GHANA Airports Company Limited (GACL) Managing Director, John Attafuah, is an animated man to whom words come freely, quickly and eloquently. But even he has to pause and gasp for a few seconds though, as he describes the impact the spanking new Terminal 3 at Accra’s Kotoka International Airport has had on Ghanaians, Jermaine Craig reports.
The stunning, modern new terminal at Kotoka, built at a cost of $275 million, opened on September 15 2018 and for proud Ghanaians, life has not been the same again.
‘The public reaction of Ghanaians when they saw and felt their new airport for the first time was beyond my imagination,’ Attafuah said with great pride and emotion in an interview with a group of South African journalists at his Accra offices this week.
Indeed Accra’s new Kotoka airport is an impressive facility. Its sophisticated, futuristic look and modern trappings with its plush business lounges, retail spaces and state-of-the-art equipment are the equal of any airport in the world, JFK, Heathrow or Schipol included.
GACL delivered the airport in close collaboration with the Airports Company of South Africa (ACSA), with whom it entered into a five-year technical and airport management co-operation agreement that started on 1 March 2014 and is due to end on 28 February 2019.
And the new Kotoka Terminal 3, not surprisingly, bears much of the hallmarks and the finest qualities of ACSA’s OR Tambo International Airport, Cape Town International Airport and King Shaka International Airport in some of South Africa’s major cities.
The collaboration between GACL and ACSA is the perfect symbol of African excellence and co-operation to deliver a product of truly breathtaking global class.
ACSA provided technical advisory services during the construction, by some of Turkey’s finest infrastructure experts, of Terminal 3. The ACSA team also provided operational readiness and airport transfer assessment for Terminal 3, a key requirement before an airport terminal is commissioned.
Other areas of close co-operation between GACL and ACSA were in the areas of aviation services, airport operations, commercial services, aviation security and professional services in line with ACSA’s strategic pillars to run and develop airports globally and to grow its increasing international footprint as a world airports company leader.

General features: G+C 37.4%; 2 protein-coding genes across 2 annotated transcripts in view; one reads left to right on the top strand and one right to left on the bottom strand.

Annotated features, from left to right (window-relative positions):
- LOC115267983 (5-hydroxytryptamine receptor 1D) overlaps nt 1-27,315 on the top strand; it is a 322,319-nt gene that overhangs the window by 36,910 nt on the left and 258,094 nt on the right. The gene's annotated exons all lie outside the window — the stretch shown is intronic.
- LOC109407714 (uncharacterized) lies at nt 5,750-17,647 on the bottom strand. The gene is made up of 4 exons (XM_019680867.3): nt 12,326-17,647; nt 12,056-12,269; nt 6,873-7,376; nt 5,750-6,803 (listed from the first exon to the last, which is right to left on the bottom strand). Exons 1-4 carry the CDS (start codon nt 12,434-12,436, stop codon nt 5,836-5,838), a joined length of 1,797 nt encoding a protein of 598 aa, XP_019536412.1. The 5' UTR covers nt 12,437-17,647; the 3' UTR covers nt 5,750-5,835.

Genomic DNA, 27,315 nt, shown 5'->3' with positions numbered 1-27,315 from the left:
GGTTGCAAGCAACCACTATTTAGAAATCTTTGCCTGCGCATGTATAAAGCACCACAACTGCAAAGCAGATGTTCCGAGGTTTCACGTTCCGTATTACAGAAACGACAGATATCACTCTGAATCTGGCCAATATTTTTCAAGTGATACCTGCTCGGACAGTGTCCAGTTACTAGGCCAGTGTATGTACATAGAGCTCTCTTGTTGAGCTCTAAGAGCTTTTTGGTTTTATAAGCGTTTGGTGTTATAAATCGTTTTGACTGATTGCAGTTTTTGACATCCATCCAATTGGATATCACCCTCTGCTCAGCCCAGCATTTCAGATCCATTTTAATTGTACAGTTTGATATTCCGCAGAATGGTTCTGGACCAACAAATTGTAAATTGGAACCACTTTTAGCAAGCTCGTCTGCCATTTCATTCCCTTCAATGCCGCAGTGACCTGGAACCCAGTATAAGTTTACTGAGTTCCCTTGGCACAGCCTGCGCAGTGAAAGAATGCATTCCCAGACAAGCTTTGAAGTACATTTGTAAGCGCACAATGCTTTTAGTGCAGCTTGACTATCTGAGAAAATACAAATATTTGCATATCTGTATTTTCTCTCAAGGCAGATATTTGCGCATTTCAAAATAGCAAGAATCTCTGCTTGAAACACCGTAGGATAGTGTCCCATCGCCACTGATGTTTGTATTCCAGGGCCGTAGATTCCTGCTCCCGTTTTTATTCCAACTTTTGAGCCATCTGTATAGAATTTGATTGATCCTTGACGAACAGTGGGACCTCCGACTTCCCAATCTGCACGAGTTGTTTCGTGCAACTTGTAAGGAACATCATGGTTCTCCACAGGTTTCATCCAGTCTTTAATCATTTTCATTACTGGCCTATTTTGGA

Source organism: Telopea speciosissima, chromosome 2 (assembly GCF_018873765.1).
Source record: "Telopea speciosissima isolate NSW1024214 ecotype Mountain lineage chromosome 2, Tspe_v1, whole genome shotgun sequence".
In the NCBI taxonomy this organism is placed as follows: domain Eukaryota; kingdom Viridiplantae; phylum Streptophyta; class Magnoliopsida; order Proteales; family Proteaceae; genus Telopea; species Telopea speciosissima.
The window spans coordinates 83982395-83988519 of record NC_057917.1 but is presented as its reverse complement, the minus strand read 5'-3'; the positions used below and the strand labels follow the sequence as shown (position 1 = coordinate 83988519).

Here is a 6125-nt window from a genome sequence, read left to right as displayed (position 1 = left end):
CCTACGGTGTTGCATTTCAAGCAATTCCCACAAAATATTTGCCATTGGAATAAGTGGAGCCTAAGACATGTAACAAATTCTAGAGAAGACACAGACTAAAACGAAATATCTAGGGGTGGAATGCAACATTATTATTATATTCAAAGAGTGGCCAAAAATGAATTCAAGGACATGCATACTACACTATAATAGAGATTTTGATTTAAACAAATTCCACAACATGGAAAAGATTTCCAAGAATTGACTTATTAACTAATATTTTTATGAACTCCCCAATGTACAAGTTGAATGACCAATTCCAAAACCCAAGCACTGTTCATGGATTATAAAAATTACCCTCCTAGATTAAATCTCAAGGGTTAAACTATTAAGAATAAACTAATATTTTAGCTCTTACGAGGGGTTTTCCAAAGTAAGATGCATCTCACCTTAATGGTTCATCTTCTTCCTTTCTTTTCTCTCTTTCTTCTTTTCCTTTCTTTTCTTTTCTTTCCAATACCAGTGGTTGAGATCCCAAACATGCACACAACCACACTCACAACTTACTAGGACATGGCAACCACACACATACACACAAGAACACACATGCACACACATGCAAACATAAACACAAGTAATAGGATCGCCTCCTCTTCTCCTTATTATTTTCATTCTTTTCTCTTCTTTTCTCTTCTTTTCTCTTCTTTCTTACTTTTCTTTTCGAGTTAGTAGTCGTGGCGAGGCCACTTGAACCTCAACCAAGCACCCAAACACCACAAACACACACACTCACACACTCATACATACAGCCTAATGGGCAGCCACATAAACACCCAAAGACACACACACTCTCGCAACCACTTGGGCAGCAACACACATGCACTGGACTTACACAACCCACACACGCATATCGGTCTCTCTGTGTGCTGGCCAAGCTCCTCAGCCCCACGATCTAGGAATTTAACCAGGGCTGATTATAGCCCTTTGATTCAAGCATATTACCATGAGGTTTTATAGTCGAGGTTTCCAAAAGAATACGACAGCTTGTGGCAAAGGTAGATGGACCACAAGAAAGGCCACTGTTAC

Attafuah, a former oil company executive tasked in March 2017 with seeing this crucial project to fruition by the Ghanaian government, is glowing in his praise for the massive role played by ACSA.
‘We would not have had this level of airports company knowledge and expertise had we gone beyond the continent. It was easy for ACSA to advise us because they knew exactly what we faced,’ said Attafuah.
‘They helped us identify the potential pitfalls and took our team through the development of the over 140 standard operating procedures of each and every aspect of the new terminal. For every major simulation, the entire ACSA team was on the ground with us from 6 am to 10 pm.
‘The level of support ACSA provided us Ghanaians was invaluable and we can’t say that enough. We are indebted to them and really want to thank them for their support.’
While the fruits are there for all to see, the project had its major challenges, the depletion of the funding required being the most critical.
To complete the project the GACL took out a $400 million loan, $275 million of which was spent on Terminal 3, and the rest on a new airport project in Ghana’s Volta Region and the upgrading of existing airports in the cities of Kumasi and Tamale.
A total of $195 million came from commercial lenders such as Nedbank, the Qatari National Bank, Standard Chartered and Barclays and a further $205 million came from the African Development Bank, the Development Bank of Southern Africa and the Ghana Infrastructure Fund.
‘We need to recoup this and for that to happen the airport must be busy. We aim to make Ghana the major hub of the West African sub region and we are working hard on attracting new airlines, developing new routes and encouraging airlines to improve their frequency,’ said Attafuah.
‘We believe in this project and that’s why we embarked on it. It is up to us now to ensure our dream comes true. We delivered the terminal, we must now maintain it, market it, protect it and build on it to achieve higher heights. We have no doubt we will be able to achieve the objectives we’ve set.’
At its height Terminal 3 will be able to handle 5 million passengers a year, with the capacity of handling 1,250 passengers an hour.